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Peter Cohan on How to Get the End Result in a Software Demo

On a call with our founder Joe Caprio, Peter Cohan brought up a concept from his book Great Demo: How To Create and Execute Stunning Software Demonstrations. Instead of walking through a long, arduous demo the salesperson should instead “do the last thing first” and show the end result.

“As customers, we take a look at the end result right up front. And we make a very rapid decision: does this look interesting? Does this look like it will solve my problems?” ~ Peter Cohan

His analogy is to a prospect choosing a recipe in a cookbook: show them a photo of the delicious meal before you make them sit through the cooking instructions.

But how do you show the final “delicious meal” for your complex software product?

Complex Software Makes Showing the End Result Hard

“Traditional demos often take 20 minutes, 40 minutes, an hour to get to the point.” ~ Peter Cohan

Why is it so hard to show the end result with modern software?

Integrations with other software products introduce dependencies into your demo where the other software product could be slow, or could require time-consuming authentication

Products that “watch” for events like cybersecurity alerts or new CRM deals require you to trigger an event in order to show it appearing live in your product

Multi-screen products where an action in one window changes something in another window require cumbersome setup and switching

Multi-persona products like 2-sided marketplaces require you to log in twice, and the workflows are usually sequential which necessitates flipping back and forth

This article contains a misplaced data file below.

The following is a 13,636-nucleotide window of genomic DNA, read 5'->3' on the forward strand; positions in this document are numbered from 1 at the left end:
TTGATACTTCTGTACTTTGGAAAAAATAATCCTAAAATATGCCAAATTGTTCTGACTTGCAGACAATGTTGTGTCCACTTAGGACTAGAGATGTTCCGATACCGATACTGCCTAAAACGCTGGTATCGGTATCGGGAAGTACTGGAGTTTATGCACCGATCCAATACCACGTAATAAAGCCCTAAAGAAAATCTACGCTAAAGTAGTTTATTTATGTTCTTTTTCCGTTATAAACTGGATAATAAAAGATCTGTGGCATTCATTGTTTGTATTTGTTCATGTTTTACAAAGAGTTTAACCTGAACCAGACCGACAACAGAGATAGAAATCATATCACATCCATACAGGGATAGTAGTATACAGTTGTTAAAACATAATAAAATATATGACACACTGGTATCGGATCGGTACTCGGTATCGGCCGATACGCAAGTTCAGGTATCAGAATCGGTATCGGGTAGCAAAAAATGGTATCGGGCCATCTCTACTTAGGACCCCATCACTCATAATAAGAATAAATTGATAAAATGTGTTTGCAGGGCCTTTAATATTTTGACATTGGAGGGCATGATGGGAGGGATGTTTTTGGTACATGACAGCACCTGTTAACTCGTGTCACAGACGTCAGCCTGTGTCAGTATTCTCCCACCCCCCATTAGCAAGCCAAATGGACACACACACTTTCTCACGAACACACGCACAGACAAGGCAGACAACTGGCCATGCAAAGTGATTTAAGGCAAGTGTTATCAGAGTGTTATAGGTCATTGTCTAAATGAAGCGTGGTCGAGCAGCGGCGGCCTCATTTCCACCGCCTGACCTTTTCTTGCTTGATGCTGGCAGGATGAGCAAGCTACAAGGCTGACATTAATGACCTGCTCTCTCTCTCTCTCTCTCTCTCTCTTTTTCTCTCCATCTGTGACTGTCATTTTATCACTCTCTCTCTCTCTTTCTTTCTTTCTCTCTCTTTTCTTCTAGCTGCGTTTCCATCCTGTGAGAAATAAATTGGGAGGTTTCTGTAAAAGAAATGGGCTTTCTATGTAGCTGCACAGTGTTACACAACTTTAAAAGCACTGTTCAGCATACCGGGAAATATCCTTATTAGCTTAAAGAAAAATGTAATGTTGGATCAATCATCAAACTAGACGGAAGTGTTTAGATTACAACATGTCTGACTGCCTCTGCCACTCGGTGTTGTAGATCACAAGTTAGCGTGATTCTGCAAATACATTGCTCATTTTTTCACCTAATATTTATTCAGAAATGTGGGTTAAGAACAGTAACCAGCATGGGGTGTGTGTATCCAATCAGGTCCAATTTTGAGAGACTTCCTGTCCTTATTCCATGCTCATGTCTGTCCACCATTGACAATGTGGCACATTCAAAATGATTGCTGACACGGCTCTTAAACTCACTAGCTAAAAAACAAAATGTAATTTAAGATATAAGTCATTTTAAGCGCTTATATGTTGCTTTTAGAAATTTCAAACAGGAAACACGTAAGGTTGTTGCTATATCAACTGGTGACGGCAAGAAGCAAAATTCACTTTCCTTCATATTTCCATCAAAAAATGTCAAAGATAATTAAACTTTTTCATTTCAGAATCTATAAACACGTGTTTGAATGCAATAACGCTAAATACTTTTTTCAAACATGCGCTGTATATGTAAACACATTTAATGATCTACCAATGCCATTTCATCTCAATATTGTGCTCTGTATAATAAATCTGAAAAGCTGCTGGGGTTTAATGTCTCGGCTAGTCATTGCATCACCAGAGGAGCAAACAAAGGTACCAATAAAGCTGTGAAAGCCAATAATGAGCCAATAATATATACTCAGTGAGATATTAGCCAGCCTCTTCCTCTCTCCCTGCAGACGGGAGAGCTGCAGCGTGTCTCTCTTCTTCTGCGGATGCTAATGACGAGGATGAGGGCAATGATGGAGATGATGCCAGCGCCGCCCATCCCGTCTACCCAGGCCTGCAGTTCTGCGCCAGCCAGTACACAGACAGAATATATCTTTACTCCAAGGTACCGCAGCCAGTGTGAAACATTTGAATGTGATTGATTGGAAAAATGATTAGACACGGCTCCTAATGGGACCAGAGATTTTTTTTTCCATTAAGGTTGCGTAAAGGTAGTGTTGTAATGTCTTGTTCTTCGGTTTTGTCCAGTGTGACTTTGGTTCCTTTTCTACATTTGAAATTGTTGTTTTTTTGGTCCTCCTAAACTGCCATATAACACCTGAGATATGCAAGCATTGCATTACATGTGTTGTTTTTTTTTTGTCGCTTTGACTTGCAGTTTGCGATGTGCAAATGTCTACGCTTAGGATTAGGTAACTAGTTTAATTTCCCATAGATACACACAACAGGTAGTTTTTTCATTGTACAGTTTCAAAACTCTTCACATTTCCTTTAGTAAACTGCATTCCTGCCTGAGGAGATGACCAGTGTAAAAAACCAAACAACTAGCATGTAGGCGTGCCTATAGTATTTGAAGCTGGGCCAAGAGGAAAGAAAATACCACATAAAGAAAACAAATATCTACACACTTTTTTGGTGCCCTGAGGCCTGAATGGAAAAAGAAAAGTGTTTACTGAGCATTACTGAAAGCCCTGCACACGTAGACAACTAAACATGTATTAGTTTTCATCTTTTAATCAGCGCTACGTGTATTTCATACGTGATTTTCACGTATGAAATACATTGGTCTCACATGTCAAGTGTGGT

How To Show The End Result Without All of the Clicking

Remember the analogy to the cooking recipe. For software you want to show highlights of the final result without all of the clicking to get there. Three techniques may work.

1. Capture screenshots and display them in a PDF or a slide presentation

  • Good: easy to capture screenshots
  • Bad: screenshots will be obviously not interactive and you’ll lose credibility with your prospect

2. Open multiple tabs in your browser beforehand

  • Good: better than a screenshot because the tab is interactive and feels like software
  • Bad: lot of setup time to get tabs ready for each demo
  • Bad: you can’t click in a tab because the app may have changed state by your actions in another tab
  • Bad: savvy prospects will see you swapping tabs and wonder about the product

3. Capture the tabs and link them together into a synthetic app

  • Good: the app is interactive and real so you maintain credibility with your prospect
  • Good: you can edit the screens so the data better fits your script
  • Good: you can relaunch the exact same sequence on your next demo

How do you do this? You need a platform that allows you to “capture” the tabs, edit them, and then assemble them again into your demo. It’s not something you can normally do in a browser.

“THEN we drill down into further and further levels of detail.” ~ Peter Cohan

Good news — this is exactly what Reprise does. Contact us to see for yourself.